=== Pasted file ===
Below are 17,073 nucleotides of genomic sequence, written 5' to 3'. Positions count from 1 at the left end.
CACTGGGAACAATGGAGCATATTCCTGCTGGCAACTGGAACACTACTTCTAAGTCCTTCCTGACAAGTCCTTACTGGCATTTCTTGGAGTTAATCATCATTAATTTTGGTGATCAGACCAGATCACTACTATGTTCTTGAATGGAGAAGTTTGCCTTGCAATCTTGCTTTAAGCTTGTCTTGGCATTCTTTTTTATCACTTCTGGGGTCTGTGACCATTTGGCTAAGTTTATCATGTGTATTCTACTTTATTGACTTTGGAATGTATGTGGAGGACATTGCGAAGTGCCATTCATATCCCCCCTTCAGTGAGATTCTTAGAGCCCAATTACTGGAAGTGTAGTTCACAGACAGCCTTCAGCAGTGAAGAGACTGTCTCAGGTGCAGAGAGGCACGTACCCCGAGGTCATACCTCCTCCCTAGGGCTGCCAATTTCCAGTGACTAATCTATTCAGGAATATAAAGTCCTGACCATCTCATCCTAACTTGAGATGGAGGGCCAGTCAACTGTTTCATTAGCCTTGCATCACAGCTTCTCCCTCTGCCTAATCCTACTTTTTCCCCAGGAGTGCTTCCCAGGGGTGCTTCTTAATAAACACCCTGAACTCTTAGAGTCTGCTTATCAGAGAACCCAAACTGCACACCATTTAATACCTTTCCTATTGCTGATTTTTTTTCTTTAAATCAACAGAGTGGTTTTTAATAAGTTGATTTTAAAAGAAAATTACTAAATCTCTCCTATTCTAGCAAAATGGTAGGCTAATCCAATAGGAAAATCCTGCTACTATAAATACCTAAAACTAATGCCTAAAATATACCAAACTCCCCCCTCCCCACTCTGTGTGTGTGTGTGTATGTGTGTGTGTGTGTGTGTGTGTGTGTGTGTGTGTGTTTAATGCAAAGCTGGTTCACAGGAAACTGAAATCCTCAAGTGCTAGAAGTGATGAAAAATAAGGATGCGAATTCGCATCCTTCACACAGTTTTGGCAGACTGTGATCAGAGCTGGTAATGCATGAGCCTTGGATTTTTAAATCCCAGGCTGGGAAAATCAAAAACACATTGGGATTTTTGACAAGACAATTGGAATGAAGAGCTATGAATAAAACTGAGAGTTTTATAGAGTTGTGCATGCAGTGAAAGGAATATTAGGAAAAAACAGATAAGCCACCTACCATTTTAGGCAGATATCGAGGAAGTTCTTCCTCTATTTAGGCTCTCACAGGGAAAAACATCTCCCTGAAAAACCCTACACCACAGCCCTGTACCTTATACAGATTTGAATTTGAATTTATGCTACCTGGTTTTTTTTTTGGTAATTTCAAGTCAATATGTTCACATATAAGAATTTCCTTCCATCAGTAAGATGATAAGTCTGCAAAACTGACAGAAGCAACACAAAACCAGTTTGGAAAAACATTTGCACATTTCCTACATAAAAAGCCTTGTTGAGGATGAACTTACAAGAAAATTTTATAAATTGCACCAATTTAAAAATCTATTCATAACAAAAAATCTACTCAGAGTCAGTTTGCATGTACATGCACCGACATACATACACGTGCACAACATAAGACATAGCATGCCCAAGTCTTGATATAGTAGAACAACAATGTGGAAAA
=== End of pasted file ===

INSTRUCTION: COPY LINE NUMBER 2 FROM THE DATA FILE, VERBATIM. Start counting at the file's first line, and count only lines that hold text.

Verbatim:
CACTGGGAACAATGGAGCATATTCCTGCTGGCAACTGGAACACTACTTCTAAGTCCTTCCTGACAAGTCCTTACTGGCATTTCTTGGAGTTAATCATCATTAATTTTGGTGATCAGACCAGATCACTACTATGTTCTTGAATGGAGAAGTTTGCCTTGCAATCTTGCTTTAAGCTTGTCTTGGCATTCTTTTTTATCACTTCTGGGGTCTGTGACCATTTGGCTAAGTTTATCATGTGTATTCTACTTTATTGACTTTGGAATGTATGTGGAGGACATTGCGAAGTGCCATTCATATCCCCCCTTCAGTGAGATTCTTAGAGCCCAATTACTGGAAGTGTAGTTCACAGACAGCCTTCAGCAGTGAAGAGACTGTCTCAGGTGCAGAGAGGCACGTACCCCGAGGTCATACCTCCTCCCTAGGGCTGCCAATTTCCAGTGACTAATCTATTCAGGAATATAAAGTCCTGACCATCTCATCCTAACTTGAGATGGAGGGCCAGTCAACTGTTTCATTAGCCTTGCATCACAGCTTCTCCCTCTGCCTAATCCTACTTTTTCCCCAGGAGTGCTTCCCAGGGGTGCTTCTTAATAAACACCCTGAACTCTTAGAGTCTGCTTATCAGAGAACCCAAACTGCACACCATTTAATACCTTTCCTATTGCTGATTTTTTTTCTTTAAATCAACAGAGTGGTTTTTAATAAGTTGATTTTAAAAGAAAATTACTAAATCTCTCCTATTCTAGCAAAATGGTAGGCTAATCCAATAGGAAAATCCTGCTACTATAAATACCTAAAACTAATGCCTAAAATATACCAAACTCCCCCCTCCCCACTCTGTGTGTGTGTGTGTATGTGTGTGTGTGTGTGTGTGTGTGTGTGTGTGTGTGTTTAATGCAAAGCTGGTTCACAGGAAACTGAAATCCTCAAGTGCTAGAAGTGATGAAAAATAAGGATGCGAATTCGCATCCTTCACACAGTTTTGGCAGACTGTGATCAGAGCTGGTAATGCATGAGCCTTGGATTTTTAAATCCCAGGCTGGGAAAATCAAAAACACATTGGGATTTTTGACAAGACAATTGGAATGAAGAGCTATGAATAAAACTGAGAGTTTTATAGAGTTGTGCATGCAGTGAAAGGAATATTAGGAAAAAACAGATAAGCCACCTACCATTTTAGGCAGATATCGAGGAAGTTCTTCCTCTATTTAGGCTCTCACAGGGAAAAACATCTCCCTGAAAAACCCTACACCACAGCCCTGTACCTTATACAGATTTGAATTTGAATTTATGCTACCTGGTTTTTTTTTTGGTAATTTCAAGTCAATATGTTCACATATAAGAATTTCCTTCCATCAGTAAGATGATAAGTCTGCAAAACTGACAGAAGCAACACAAAACCAGTTTGGAAAAACATTTGCACATTTCCTACATAAAAAGCCTTGTTGAGGATGAACTTACAAGAAAATTTTATAAATTGCACCAATTTAAAAATCTATTCATAACAAAAAATCTACTCAGAGTCAGTTTGCATGTACATGCACCGACATACATACACGTGCACAACATAAGACATAGCATGCCCAAGTCTTGATATAGTAGAACAACAATGTGGAAAA